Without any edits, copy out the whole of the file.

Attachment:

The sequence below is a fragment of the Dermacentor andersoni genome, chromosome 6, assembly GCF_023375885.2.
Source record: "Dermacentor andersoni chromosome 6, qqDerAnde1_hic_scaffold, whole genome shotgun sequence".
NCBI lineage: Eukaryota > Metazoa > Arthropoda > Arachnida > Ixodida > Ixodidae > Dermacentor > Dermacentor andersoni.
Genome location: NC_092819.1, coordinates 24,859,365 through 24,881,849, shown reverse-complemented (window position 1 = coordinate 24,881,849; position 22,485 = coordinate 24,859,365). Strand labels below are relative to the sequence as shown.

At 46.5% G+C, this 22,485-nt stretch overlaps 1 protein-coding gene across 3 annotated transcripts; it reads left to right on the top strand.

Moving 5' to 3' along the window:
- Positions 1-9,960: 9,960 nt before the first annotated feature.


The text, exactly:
The sequence below is a fragment of the Dermacentor andersoni genome, chromosome 6, assembly GCF_023375885.2.
Source record: "Dermacentor andersoni chromosome 6, qqDerAnde1_hic_scaffold, whole genome shotgun sequence".
NCBI lineage: Eukaryota > Metazoa > Arthropoda > Arachnida > Ixodida > Ixodidae > Dermacentor > Dermacentor andersoni.
Genome location: NC_092819.1, coordinates 24,859,365 through 24,881,849, shown reverse-complemented (window position 1 = coordinate 24,881,849; position 22,485 = coordinate 24,859,365). Strand labels below are relative to the sequence as shown.

At 46.5% G+C, this 22,485-nt stretch overlaps 1 protein-coding gene across 3 annotated transcripts; it reads left to right on the top strand.

Moving 5' to 3' along the window:
- Positions 1-9,960: 9,960 nt before the first annotated feature.